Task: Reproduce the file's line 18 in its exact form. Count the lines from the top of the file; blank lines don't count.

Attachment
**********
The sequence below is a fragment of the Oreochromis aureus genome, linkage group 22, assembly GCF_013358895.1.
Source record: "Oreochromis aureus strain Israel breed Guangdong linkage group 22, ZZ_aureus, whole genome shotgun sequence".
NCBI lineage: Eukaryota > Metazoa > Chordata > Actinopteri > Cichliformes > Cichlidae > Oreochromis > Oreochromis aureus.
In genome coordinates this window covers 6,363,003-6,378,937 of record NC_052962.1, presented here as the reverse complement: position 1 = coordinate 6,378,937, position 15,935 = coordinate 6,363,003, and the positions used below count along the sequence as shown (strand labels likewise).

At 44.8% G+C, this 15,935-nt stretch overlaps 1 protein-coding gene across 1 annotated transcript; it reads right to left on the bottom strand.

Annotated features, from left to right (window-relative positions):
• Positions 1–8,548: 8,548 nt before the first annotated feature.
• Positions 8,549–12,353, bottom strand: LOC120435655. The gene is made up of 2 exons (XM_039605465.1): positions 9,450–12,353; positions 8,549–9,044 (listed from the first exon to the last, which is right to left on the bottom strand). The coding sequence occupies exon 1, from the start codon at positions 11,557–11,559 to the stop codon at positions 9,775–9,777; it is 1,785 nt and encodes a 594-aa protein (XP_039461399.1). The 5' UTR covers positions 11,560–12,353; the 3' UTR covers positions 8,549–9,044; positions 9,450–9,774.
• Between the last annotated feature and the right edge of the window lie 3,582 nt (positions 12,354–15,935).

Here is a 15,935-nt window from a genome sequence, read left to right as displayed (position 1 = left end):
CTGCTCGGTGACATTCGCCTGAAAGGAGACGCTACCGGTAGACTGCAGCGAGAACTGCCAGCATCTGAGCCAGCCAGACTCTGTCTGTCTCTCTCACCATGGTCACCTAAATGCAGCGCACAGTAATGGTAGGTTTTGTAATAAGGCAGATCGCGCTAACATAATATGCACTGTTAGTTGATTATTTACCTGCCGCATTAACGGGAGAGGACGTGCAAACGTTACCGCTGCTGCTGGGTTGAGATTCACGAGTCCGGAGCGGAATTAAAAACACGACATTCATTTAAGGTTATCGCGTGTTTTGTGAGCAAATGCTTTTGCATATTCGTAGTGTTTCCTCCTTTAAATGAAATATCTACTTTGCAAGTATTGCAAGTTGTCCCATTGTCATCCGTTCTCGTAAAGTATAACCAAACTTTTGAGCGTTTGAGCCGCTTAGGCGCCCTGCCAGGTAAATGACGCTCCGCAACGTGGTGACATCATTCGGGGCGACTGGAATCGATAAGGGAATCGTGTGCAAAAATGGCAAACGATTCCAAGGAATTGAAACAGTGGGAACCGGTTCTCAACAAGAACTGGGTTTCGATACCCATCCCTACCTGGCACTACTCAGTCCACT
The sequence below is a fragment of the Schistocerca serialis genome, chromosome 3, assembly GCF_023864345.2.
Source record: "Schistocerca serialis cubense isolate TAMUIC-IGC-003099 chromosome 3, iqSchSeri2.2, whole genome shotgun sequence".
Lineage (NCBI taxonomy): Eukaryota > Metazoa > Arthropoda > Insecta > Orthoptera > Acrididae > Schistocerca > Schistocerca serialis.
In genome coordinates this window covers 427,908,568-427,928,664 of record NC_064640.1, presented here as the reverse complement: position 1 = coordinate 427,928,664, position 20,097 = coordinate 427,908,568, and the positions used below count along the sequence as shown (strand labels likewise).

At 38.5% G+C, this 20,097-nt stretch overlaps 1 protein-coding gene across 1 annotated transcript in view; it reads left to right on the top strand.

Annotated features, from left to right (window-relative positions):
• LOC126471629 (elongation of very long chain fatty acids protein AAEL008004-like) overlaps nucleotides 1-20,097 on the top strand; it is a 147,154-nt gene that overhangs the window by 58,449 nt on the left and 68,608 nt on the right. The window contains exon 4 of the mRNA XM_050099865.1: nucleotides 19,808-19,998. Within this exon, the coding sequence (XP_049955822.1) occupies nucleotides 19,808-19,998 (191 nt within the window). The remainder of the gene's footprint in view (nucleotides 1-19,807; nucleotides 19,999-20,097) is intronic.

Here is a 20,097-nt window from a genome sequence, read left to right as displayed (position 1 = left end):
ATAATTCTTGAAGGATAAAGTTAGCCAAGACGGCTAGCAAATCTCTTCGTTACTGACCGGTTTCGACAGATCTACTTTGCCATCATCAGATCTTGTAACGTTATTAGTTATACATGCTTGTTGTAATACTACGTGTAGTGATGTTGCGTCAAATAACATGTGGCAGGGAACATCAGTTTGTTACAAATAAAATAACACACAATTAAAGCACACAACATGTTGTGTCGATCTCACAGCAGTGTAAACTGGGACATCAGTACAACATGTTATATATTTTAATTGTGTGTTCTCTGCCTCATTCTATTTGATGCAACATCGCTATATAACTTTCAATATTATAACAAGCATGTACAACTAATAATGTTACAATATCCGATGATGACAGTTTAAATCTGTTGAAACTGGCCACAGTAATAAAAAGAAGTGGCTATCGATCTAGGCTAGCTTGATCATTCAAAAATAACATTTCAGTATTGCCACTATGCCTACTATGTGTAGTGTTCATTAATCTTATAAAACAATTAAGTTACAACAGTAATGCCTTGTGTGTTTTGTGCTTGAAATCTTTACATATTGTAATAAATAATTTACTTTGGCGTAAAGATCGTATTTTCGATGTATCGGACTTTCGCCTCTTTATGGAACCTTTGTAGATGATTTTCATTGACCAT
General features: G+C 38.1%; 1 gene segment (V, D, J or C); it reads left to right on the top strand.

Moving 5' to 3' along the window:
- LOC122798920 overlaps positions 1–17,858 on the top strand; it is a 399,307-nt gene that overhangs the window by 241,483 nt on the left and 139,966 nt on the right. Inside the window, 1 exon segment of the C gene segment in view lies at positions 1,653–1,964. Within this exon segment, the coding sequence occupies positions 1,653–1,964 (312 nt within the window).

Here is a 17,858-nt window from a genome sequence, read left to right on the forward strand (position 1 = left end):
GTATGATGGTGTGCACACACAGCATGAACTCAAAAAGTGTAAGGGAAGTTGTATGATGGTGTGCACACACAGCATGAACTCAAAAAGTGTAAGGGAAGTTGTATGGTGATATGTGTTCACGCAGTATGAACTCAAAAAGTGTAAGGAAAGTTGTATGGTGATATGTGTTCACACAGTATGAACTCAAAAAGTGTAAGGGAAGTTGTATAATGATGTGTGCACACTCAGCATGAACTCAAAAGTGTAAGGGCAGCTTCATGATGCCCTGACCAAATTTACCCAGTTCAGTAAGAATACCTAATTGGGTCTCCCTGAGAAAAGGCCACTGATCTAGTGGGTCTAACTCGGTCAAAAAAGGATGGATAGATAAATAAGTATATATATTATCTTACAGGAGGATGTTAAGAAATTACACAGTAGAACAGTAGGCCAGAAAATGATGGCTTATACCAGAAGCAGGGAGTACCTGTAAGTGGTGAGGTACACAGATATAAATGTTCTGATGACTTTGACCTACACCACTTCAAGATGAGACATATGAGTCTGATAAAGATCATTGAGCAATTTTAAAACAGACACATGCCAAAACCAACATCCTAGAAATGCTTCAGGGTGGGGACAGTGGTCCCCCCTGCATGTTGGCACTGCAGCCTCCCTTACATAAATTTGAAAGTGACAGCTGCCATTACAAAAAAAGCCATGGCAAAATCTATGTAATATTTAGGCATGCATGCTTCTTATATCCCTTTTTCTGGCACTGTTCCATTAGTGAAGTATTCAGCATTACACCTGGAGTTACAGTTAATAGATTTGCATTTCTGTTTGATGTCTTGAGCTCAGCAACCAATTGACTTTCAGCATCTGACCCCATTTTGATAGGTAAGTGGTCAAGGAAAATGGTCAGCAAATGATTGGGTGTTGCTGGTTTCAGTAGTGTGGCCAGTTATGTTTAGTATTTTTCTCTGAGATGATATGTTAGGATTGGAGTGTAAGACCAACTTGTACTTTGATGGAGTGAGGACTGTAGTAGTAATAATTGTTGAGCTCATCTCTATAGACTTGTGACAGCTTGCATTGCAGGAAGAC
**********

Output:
• LOC126471629 (elongation of very long chain fatty acids protein AAEL008004-like) overlaps nucleotides 1-20,097 on the top strand; it is a 147,154-nt gene that overhangs the window by 58,449 nt on the left and 68,608 nt on the right. The window contains exon 4 of the mRNA XM_050099865.1: nucleotides 19,808-19,998. Within this exon, the coding sequence (XP_049955822.1) occupies nucleotides 19,808-19,998 (191 nt within the window). The remainder of the gene's footprint in view (nucleotides 1-19,807; nucleotides 19,999-20,097) is intronic.